A couple weeks ago, we found a pizza pan at a hardware store (yes, a hardware store). And, when the grocery stores in town received shipments of mozzarella, we know it was time to start planning a pizza night.
Last weekend, we made a trip to Siguatepeque, a large city about an hour away, to visit some friends of ours who were placed there. While there, we received some Honduran cooking lessons, learning to make homemade flour tortillas for baleadas. We’re hoping to try making them ourselves at home sometime, but again it’s made a little more difficult since we don’t have a fogon. We were also able to visit the supermarket in Siguat where we found canned, whole tomatoes to make our pizza sauce.
We made the pizza Monday night, and were pleasantly surprised by how it came out. Used to using a pizza stone heated in the oven before placing the pizza on it, we were impressed by how crispy the pizza was with a metal pan. It reminded us of our first pizza attempt after coming back from Italy, not quite Italian, but definitely a step in the right direction. We hope to improve on it by experimenting with a fresh tomato sauce. It is something we’ve never been able to get quite right in the US, but we have plenty of free time here to play around to get it right. Also, we are hoping to have our cheese kit sent to us so that we can make fresh mozzarella from fresh raw milk, and when we finally get some basil seeds, fresh basil makes a world of difference (not to mention we’ll also be able to make pesto).
Our Italian food journey didn’t stop there. The next night we decided to make Pasta Carbonara. For those of you who don’t know what this is, it’s a delicious dish featuring spaghetti in a creamy egg sauce with bacon. Normally, we would use pancetta, a specialty Italian bacon traditionally used for the dish, but this being Honduras, we used normal bacon. And lo and behold, it actually turned out to be one of the best Carbonaras we’ve made so far, in the US or Honduras. I think the secret is when the power goes out halfway through the cooking. When that happens, you rush to cook everything while the electric burner is still hot, the heat slowly dissipating, guaranteeing that the sauce will be creamy instead of scrambled eggs. Just goes to show you, even though the pasta could have been a little warmer on the plate, sometimes it pays to have unreliable electricity.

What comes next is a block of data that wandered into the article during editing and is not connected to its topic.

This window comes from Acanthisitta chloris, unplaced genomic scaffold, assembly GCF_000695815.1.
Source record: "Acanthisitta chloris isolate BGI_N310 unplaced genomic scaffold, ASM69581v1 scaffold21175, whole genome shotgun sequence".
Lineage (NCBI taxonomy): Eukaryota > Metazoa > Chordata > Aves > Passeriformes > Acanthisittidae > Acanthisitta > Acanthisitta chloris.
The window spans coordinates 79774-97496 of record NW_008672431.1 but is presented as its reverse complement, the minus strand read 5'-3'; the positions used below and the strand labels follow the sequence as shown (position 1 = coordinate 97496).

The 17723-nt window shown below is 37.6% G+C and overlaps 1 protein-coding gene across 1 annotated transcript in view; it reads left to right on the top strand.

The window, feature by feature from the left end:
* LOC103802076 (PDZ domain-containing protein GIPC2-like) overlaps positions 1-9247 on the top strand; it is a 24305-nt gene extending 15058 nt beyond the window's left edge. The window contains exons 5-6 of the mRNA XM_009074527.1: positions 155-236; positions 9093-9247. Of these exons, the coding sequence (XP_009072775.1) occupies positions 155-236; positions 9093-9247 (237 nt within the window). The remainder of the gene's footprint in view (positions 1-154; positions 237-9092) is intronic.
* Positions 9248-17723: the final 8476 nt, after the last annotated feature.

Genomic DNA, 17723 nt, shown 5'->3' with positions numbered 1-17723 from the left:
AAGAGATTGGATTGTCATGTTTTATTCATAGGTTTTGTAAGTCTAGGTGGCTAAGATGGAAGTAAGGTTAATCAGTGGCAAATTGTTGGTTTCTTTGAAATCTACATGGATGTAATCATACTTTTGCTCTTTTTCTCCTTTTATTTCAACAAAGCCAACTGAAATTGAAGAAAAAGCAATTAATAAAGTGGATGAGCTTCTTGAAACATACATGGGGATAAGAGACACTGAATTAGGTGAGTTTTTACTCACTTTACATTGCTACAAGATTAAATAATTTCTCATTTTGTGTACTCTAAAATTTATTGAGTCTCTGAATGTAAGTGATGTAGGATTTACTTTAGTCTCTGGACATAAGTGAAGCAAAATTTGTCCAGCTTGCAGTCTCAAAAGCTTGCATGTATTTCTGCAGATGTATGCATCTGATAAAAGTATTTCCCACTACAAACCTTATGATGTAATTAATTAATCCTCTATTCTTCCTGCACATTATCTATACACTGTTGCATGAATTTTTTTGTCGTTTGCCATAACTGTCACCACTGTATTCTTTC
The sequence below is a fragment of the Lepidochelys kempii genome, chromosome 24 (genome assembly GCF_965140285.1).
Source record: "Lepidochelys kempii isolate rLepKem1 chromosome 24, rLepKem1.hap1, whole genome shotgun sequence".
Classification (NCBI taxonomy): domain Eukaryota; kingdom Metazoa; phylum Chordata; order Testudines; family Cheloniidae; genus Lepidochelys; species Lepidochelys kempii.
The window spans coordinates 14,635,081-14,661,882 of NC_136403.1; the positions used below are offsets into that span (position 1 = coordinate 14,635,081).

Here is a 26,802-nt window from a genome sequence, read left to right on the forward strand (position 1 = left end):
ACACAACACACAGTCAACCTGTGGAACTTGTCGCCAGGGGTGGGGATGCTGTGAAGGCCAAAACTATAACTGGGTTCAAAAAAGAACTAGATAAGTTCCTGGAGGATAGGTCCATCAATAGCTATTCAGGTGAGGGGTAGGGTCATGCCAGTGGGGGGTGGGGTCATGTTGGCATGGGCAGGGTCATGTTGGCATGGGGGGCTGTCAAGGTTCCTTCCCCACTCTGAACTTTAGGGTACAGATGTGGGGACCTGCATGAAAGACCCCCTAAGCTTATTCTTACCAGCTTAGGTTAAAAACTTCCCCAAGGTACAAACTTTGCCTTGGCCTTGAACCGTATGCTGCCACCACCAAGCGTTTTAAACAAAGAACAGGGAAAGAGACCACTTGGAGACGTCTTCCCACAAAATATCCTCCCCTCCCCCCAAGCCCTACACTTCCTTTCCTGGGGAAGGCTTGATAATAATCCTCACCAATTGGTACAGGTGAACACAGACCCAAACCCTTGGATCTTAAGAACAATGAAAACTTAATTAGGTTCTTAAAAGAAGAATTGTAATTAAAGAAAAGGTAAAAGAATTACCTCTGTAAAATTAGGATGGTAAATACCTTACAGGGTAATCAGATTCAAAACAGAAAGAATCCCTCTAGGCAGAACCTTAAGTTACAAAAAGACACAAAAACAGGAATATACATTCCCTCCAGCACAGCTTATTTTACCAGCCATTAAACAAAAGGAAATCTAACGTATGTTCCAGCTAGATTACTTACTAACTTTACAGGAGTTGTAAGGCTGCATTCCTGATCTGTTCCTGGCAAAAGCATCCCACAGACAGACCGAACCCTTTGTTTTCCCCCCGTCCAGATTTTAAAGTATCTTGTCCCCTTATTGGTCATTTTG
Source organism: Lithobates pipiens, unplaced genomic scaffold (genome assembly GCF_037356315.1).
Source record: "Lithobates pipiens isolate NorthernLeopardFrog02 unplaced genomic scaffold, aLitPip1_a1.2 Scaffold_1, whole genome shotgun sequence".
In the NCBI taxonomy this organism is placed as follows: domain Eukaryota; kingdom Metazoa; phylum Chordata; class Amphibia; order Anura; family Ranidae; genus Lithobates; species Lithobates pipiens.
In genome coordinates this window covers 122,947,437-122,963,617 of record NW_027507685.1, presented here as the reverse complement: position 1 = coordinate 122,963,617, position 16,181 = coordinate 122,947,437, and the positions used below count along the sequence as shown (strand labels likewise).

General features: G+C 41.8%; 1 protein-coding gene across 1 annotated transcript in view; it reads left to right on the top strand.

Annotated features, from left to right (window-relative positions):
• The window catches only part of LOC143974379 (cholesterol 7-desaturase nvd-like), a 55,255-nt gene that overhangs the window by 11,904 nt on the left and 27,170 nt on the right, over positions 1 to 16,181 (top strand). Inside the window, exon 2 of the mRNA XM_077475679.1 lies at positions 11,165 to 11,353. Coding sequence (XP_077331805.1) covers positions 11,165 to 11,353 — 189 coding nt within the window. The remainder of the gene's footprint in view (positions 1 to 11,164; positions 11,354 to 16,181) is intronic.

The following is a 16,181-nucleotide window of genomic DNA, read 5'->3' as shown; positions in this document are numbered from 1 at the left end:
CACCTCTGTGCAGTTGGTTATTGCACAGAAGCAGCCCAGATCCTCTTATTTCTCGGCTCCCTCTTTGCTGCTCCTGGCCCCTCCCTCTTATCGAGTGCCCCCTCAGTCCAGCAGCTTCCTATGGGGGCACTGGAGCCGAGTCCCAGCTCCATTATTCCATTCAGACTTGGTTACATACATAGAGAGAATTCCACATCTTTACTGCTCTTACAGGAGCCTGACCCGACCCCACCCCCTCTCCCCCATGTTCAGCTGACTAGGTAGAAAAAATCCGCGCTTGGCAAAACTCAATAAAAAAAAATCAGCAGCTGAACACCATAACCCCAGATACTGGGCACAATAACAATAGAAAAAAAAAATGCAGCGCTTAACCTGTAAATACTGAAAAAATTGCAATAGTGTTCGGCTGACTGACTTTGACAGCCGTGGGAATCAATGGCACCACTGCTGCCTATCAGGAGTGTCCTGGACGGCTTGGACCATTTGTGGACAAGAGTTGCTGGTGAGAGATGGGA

Thursday, July 8, 2010
We feel like real Hondurans, we’ve made our first plato tipico from scratch.
It began with the purchase of dried beans at the market for L 9 a pound, about 50 cents. This pound will probably last us at least 4 meals, they expand to triple their size when soaked and cooked. Then we went through the painstaking task of picking through the beans to remove and rocks, bug or bad beans. Sounds simple enough but a pound of beans is a lot and you have to look at every one. Imagine people doing with this will 10 pounds of beans or more. You then have to soak the beans, at least 24 hours, then rinse and boil with water for a few hours. I think beans soften faster here for some reason. They only took about 2 hours, whereas in the U.S., I feel like I’ve boiled beans for 4 hours and still they were hard. You can eat the beans directly after they are boiled, which people often do, or you can freir them. We blended up the beans with a little liquid in our licuadora (aka blender). A little oil, garlic and onion in a pan with the beans and you fry ‘em up, three times. We heard the trick was to fry the beans, then let them sit for a day, then fry them again, three times. Remarkably it does seem to improve them. The first round we made baleadas, which we’ve mentioned before, an unassuming but delicious mixture of refried beans, scrambled eggs and mantequilla in a flour tortilla, often including avocado, quesillo, queso seco or chorizo. We can’t say they were the best baleadas we’ve had here; it was only our first try. The beans were good, but they weren’t baleada beans. So we cooked them again the following day and they were better. We served them the second time with scrambled eggs, avocado, fried platanos and corn tortillas (L0.50 each), basically like baleadas but separated out, plus the platanos with creamy mantequilla. That’s your plato tipico for you.